If current trends persist, the world will add as much renewable energy capacity in the next five years as it has in the previous 20. Simultaneously, many automakers have committed to producing only electric vehicles (EVs) within the next decade. This increased electrification will place unprecedented strain on the grid as rising renewable reliance will create uneven power generation, posing a logistical challenge.
Government bodies and utility companies must adapt to these shifting needs, developing new infrastructure to support a sustainable future. Here’s how they can.
The first step in developing sustainable energy infrastructure is decreasing reliance on the nation’s current large-scale grid system. Power outages have become increasingly common and lengthy as energy demands rise. Losses from long-range power transmission are becoming more impactful, and macrogrids’ inflexibility exacerbates the issue.
One promising solution is to encourage the development of smaller microgrids. Microgrids let users distribute excess power from their personal renewable infrastructure across the local community, providing more resiliency. Since it’s easier to balance uneven loads on a smaller scale, microgrids make it easier to rely on renewables as a whole.
It’s important to note that microgrids aren’t a total replacement for the national grid. Rather, they should enable local renewable growth and independence to provide nearby support when the macrogrid falters. That resiliency will be key to supporting broader electrification and reliance on less consistent renewables.
These new, more distributed grids must also take advantage of the internet of things (IoT). Wireless, interconnected smart devices are central to many sustainability initiatives, as effective ESG strategies require objective data to measure key performance indicators, and grid modernization is no different.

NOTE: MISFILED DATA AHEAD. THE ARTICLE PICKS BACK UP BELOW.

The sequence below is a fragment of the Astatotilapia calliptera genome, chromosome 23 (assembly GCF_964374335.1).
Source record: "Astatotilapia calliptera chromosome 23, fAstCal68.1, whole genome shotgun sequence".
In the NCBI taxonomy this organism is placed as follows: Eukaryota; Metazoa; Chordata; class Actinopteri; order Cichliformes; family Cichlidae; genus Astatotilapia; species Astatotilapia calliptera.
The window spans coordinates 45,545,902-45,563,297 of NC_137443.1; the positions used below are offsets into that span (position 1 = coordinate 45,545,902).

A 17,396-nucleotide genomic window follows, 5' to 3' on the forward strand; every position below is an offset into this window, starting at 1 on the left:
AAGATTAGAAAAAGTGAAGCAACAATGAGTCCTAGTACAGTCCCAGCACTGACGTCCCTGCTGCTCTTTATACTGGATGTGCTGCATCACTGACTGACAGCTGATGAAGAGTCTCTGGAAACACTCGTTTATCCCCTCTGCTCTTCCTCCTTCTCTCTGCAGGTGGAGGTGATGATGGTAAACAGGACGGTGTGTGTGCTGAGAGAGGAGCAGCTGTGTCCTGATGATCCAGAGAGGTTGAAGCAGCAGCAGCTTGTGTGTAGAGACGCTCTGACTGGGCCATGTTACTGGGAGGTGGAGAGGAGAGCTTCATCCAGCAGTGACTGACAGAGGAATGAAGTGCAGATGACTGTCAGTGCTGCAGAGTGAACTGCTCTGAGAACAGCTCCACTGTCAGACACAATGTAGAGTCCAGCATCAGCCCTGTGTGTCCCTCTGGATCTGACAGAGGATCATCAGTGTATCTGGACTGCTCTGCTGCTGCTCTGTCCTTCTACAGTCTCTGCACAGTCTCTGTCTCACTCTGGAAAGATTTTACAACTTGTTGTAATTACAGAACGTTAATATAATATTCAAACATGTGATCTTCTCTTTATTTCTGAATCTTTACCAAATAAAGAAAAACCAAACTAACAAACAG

Smart transformers are among the most important IoT technologies for sustainable energy development. Since renewable energy generation varies depending on conditions like sunlight and wind, grids must be able to distribute energy according to real-time needs. Smart transformers act on real-time consumption data to determine and act on those needs, adjusting distribution to ensure all renewable-derived electricity goes to use.
IoT maintenance sensors will also prove important in preventing grid issues. Electric vehicle (EV) charging stations, renewable infrastructure and other grid systems require timely maintenance to avoid outages. Smart sensors that detect potential issues and automatically alert relevant workers enable those quick responses.
Finally, new energy infrastructure projects must emphasize low-impact development. As renewables grow, organizations must ensure these installations don’t interfere with natural ecosystems. Incentive programs that reward construction in already degraded or contaminated land will help this infrastructure expand while minimizing its ecological impact.
Similarly, grids must incentivize low-impact usage from customers to help balance strain and prevent outages. Technological improvements like bifacial solar panels, which gather light reflected off the ground, will make renewables more reliable, but they’re still inconsistent. Energy companies can work around that by rewarding customers for minimizing usage during peak hours.
Lowering rates during peak renewable generation hours is one possible solution. Companies could also offer reduced EV charging rates during off-hours to discourage heavy electrical consumption when the grid is already under strain. These steps will help balance energy generation and usage to minimize performance issues and outages.
Transitioning away from fossil fuels through EVs and renewables is an essential step forward. However, the combination of these trends means electrical demands will rise as power sources become less consistent. In light of that challenge, the nations’ underlying energy infrastructure must adapt to ensure each trend can grow with minimal disruption.
Microgrid development, IoT technology and low-impact incentive programs will help create infrastructure that can support both increased electrification and renewable growth. As that happens, the world can safely move toward a cleaner future.